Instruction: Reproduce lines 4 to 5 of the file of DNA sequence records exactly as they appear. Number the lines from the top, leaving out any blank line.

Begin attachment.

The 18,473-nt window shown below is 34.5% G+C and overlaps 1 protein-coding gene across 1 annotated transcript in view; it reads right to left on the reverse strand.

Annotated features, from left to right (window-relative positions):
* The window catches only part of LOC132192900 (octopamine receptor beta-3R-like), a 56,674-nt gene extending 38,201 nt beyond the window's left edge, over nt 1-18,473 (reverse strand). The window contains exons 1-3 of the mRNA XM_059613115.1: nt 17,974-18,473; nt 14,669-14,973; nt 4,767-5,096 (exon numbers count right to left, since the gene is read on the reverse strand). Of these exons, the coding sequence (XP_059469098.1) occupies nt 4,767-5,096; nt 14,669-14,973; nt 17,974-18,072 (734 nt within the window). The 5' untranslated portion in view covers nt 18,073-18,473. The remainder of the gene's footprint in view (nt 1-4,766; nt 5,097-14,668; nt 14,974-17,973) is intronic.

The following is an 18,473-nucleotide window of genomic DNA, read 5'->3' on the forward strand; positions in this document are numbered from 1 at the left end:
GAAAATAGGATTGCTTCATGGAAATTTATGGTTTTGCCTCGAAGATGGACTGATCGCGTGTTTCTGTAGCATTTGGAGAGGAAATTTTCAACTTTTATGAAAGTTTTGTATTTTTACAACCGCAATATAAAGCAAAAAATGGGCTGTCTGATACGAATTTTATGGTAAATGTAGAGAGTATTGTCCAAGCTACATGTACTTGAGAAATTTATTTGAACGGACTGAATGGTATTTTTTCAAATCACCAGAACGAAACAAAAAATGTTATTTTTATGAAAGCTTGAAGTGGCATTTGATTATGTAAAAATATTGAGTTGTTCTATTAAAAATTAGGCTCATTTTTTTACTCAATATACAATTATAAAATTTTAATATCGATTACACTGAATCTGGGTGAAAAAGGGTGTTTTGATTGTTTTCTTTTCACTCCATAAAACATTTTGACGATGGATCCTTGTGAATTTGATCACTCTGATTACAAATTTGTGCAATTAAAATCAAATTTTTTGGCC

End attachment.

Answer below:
The following is an 18,473-nucleotide window of genomic DNA, read 5'->3' on the forward strand; positions in this document are numbered from 1 at the left end:
GAAAATAGGATTGCTTCATGGAAATTTATGGTTTTGCCTCGAAGATGGACTGATCGCGTGTTTCTGTAGCATTTGGAGAGGAAATTTTCAACTTTTATGAAAGTTTTGTATTTTTACAACCGCAATATAAAGCAAAAAATGGGCTGTCTGATACGAATTTTATGGTAAATGTAGAGAGTATTGTCCAAGCTACATGTACTTGAGAAATTTATTTGAACGGACTGAATGGTATTTTTTCAAATCACCAGAACGAAACAAAAAATGTTATTTTTATGAAAGCTTGAAGTGGCATTTGATTATGTAAAAATATTGAGTTGTTCTATTAAAAATTAGGCTCATTTTTTTACTCAATATACAATTATAAAATTTTAATATCGATTACACTGAATCTGGGTGAAAAAGGGTGTTTTGATTGTTTTCTTTTCACTCCATAAAACATTTTGACGATGGATCCTTGTGAATTTGATCACTCTGATTACAAATTTGTGCAATTAAAATCAAATTTTTTGGCC